Formula One’s governing body is taking steps to reduce the bouncing effect that cars have struggled with this season after several drivers complained about the aerodynamic issue that causes their vehicles to hop on the track.
The FIA said in a statement that it has decided to “intervene following consultation with its doctors in the interests of safety of the drivers” after the problem persisted eight races into the season.
“In a sport where the competitors are routinely driving at speeds in excess of 300 kilometres per hour, it is considered that all of a driver’s concentration needs to be focused on that task,” the FIA said. “Excessive fatigue or pain experienced by a driver could have significant consequences should it result in a loss of concentration.”
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Moving to “ground effect” — where the floor generates aerodynamic grip — for this season was meant to tighten the competition between the teams. However, several teams and especially Mercedes have struggled with cars that bounce up and down at high speed — known in F1 as “porpoising” — or bottom out and bang against the track surface.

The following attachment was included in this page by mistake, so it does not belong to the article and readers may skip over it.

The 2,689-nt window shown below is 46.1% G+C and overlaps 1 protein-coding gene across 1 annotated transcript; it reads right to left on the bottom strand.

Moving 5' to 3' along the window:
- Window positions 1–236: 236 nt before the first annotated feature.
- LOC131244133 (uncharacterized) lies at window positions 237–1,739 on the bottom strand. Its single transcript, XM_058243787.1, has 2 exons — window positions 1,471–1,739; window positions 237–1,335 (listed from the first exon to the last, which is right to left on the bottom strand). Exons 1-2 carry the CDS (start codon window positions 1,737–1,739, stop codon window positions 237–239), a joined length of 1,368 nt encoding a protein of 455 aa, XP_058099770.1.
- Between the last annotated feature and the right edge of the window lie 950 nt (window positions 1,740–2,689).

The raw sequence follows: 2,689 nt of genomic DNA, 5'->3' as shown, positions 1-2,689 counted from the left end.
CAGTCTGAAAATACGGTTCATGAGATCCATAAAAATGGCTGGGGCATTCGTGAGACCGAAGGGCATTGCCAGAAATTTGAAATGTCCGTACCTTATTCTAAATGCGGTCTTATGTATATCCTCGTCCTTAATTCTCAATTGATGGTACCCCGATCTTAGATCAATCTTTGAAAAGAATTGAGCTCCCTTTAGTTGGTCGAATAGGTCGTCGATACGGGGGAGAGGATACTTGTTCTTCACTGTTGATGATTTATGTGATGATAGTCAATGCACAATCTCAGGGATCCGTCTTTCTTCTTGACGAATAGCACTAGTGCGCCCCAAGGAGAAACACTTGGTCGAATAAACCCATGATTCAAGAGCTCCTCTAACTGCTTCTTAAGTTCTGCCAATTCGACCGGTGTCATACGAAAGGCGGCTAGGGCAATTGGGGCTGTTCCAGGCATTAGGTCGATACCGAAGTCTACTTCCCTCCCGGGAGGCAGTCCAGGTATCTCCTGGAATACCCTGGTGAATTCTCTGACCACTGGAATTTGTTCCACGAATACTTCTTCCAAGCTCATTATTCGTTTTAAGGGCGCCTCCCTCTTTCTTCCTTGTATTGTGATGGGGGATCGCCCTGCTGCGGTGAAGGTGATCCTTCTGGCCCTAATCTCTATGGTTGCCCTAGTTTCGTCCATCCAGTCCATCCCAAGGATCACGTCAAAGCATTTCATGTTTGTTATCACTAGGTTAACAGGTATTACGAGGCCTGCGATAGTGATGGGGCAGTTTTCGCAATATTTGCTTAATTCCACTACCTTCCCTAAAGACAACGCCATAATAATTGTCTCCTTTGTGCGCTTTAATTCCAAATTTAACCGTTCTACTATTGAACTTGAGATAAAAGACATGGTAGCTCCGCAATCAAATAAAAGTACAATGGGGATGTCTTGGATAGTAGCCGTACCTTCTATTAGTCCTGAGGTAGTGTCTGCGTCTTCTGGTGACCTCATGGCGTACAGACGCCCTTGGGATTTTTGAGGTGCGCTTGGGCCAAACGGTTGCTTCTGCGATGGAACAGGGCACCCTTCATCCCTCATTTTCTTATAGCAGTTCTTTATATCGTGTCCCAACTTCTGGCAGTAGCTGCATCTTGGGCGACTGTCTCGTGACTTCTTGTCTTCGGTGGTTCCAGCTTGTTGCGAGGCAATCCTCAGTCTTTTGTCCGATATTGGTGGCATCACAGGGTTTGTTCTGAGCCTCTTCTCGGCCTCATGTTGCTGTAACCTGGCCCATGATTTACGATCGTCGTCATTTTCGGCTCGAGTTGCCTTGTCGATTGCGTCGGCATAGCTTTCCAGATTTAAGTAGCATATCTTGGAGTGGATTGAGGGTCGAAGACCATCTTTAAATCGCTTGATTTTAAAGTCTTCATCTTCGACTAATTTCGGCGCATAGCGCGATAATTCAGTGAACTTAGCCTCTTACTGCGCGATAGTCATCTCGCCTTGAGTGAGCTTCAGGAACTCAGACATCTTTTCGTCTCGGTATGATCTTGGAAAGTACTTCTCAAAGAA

Seven-time F1 champion Lewis Hamilton had severe back pains during last weekend’s Azerbaijan Grand Prix and climbed slowly out of his car after Sunday’s race. He was even doubtful he would recover in time for this weekend’s Canadian GP, before saying on Monday he will race.
“The FIA has concerns in relation to the immediate physical impact on the health of the drivers, a number of whom have reported back pain following recent events,” the FIA said.
The FIA has given the 10 teams a technical directive on how it intends to take to tackle the problem. These include closer scrutiny of the car’s planks and skids, both in terms of their design and the observed wear.
“The FIA will convene a technical meeting with the teams in order to define measures that will reduce the propensity of cars to exhibit such phenomena in the medium term,” the statement said.
Earlier this week Alfa Romeo driver Valtteri Bottas urged the sport to take action to minimise the problem.
“It is definitely a topic and it’s getting quite serious,” he told the BBC.
“[I’m] not sure how sustainable that is in the future and we start to actually see injuries of drivers just by driving the cars – that’s not how it should be.”
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